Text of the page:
Risk Factors

The risk of getting infected with HIV is tied not only to physical health but to economic and social factors – and more specifically, layers of gender-based discrimination.

Across the globe, stigma and social taboos still surround girls being sexually active. This limits open conversation and education about safe sex and protection. As a result, girls often don’t have vital information they need to protect themselves against HIV and other sexually-transmitted diseases.

High infection rates are also tied to girls’ economic vulnerability. Facing limited opportunities to earn income, girls face pressures to enter into transactional sexual relationships, where unprotected sex is exchanged for financial support. This is true both outside and inside of marriage, as many parents opt to marry their daughters off as children, due to a combination of economic constraints and social norms.

Finally, high rates of infection among women and girls are tied to their limited autonomy and bargaining power in their relationships; particularly at risk are those forced to marry as children. Even financially secure girls and women armed with information about protection face pressures from their partners to have unprotected sex.

The Global Fund

Fortunately, we know there are evidence-based ways to address all of these constraints, and the Global Fund and its partners are prioritising a holistic approach that gets to the root of all of them.

More than half of the Fund’s spending is now specifically targeted to programs for women and girls, contributing to a total investment of US$18 billion since 2002. The Global Fund launched a program called (HER) to mobilise additional resources to address the specific needs of adolescent girls and young women.

In Botswana, the Global Fund provides legal aid services and support to women and girls who are survivors of gender-based violence, while eliminating structural barriers to quality health care.

In Kenya, Swaziland, and South Africa, programs aim to keep girls and women ages 14-22 in school and to offer them additional educational and social support.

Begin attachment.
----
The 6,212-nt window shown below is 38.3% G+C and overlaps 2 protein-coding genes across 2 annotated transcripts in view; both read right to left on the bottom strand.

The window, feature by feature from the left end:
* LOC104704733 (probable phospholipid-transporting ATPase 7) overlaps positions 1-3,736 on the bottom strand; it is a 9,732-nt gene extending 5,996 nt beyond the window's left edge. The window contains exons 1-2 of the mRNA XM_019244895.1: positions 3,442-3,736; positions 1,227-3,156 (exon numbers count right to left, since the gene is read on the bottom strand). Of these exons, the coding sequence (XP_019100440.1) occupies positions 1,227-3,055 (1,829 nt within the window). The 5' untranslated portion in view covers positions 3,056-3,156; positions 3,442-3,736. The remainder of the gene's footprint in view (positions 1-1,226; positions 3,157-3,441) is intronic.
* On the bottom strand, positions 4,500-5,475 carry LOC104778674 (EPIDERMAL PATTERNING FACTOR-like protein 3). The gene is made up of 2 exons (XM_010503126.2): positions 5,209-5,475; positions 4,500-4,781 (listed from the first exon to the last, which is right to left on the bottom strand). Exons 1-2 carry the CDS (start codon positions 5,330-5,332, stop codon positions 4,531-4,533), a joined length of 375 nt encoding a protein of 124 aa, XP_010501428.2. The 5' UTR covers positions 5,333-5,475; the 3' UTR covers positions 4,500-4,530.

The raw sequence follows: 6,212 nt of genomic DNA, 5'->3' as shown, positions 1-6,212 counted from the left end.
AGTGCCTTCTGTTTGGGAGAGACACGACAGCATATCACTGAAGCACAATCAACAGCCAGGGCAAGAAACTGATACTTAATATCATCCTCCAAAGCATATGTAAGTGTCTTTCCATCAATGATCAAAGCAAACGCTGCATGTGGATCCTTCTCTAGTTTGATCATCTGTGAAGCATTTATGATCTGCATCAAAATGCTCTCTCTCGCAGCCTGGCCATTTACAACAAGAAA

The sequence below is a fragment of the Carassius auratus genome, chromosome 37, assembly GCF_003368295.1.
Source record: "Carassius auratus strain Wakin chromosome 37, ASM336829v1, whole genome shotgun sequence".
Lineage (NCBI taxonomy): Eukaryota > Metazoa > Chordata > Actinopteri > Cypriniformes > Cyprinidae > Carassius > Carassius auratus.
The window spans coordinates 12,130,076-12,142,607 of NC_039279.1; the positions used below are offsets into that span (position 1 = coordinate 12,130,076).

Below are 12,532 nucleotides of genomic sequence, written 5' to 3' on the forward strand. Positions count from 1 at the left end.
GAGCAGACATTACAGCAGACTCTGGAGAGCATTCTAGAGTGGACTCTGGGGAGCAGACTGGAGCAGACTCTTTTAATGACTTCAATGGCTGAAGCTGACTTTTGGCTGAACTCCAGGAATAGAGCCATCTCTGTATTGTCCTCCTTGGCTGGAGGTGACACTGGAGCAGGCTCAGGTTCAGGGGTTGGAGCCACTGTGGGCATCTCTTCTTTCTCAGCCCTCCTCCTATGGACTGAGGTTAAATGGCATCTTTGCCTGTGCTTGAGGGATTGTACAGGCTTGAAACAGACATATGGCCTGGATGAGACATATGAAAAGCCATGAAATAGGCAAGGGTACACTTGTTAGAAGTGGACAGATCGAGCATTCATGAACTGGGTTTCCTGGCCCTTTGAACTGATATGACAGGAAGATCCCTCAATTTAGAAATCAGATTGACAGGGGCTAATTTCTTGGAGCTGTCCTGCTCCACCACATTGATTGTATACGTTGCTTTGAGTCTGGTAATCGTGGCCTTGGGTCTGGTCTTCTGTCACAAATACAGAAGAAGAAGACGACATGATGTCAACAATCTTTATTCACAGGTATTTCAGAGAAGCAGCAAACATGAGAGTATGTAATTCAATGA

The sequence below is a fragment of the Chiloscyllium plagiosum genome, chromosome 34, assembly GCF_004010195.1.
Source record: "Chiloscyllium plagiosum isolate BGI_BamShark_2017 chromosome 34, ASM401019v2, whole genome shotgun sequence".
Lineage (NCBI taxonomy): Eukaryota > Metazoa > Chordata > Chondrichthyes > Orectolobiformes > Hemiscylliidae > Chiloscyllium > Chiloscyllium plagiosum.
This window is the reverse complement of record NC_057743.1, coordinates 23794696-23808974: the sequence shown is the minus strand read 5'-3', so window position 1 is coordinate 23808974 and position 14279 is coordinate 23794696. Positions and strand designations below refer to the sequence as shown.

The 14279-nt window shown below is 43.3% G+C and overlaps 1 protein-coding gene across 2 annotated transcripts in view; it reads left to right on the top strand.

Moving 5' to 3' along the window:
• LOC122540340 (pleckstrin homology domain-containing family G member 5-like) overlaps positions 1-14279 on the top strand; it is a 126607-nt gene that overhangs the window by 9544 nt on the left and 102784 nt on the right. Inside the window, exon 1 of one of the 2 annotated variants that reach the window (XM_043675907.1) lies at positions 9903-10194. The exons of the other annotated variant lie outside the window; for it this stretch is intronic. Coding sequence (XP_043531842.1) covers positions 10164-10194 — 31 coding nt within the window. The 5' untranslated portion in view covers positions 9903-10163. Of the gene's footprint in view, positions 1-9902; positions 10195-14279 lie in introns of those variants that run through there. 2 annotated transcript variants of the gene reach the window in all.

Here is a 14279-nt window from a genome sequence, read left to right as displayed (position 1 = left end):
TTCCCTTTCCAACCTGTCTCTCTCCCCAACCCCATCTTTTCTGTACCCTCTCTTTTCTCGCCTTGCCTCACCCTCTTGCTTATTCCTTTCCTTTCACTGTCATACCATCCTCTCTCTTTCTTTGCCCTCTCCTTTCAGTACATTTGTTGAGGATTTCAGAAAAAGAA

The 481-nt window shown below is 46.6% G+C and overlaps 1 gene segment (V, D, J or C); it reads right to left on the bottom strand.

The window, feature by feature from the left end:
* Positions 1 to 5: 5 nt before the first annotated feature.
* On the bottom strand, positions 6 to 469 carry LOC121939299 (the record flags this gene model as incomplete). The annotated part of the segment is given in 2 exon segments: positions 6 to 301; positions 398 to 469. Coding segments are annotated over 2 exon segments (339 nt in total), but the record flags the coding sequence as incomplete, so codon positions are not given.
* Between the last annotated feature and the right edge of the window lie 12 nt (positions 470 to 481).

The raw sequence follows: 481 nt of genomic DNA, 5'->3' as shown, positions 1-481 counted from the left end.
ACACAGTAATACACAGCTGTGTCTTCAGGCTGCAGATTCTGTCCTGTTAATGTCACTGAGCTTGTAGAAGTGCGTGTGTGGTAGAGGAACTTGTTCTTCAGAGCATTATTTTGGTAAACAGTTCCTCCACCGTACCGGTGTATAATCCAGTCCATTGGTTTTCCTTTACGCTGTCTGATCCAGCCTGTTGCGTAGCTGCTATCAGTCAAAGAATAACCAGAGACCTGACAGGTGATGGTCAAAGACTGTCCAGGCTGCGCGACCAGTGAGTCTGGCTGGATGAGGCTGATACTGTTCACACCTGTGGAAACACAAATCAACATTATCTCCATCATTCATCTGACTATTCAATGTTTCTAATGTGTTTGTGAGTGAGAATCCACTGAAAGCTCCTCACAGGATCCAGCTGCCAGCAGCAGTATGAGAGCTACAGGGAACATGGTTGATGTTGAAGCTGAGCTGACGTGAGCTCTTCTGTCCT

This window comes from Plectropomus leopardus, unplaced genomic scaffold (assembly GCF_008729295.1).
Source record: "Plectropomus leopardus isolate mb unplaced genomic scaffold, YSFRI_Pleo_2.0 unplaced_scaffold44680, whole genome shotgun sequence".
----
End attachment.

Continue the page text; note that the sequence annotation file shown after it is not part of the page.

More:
Sexual and reproductive health services have been integrated into HIV services in Lesotho so women can access both services in one place.

Quality secondary education (including comprehensive sexuality education), cash transfers that decrease girls’ economic insecurity, and interventions aimed at increasing girls’ agency and bargaining power all contribute to ensuring girls are less likely to contract HIV.

We Need to #StepUpTheFight

As we gear up for the Global Fund’s 2019 replenishment, let’s make sure the fund is able to access the financial resources it needs and eradicate HIV/AIDS once and for all, by continuing to put the needs and constraints of girls and women front and center in their investments.

Add your name now to tell world leaders they must back this bold initiative this year.

Sign now: we demand more action in the fight against AIDS

Dear government and business leaders,
We're urging you to show ambition in ending AIDS, tuberculosis, and malaria. This is a fight we can win – but only if we all do our part. I’m in, are you? Please fully finance the Global Fund to help save another 16 million lives and bring us closer to eliminating these diseases for good.

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HEALTH

Why global health is good for everyone

4 April 2019 8:57PM UTC | By: KATIE RYAN

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Sign now: we demand more action in the fight against AIDS

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What is global health?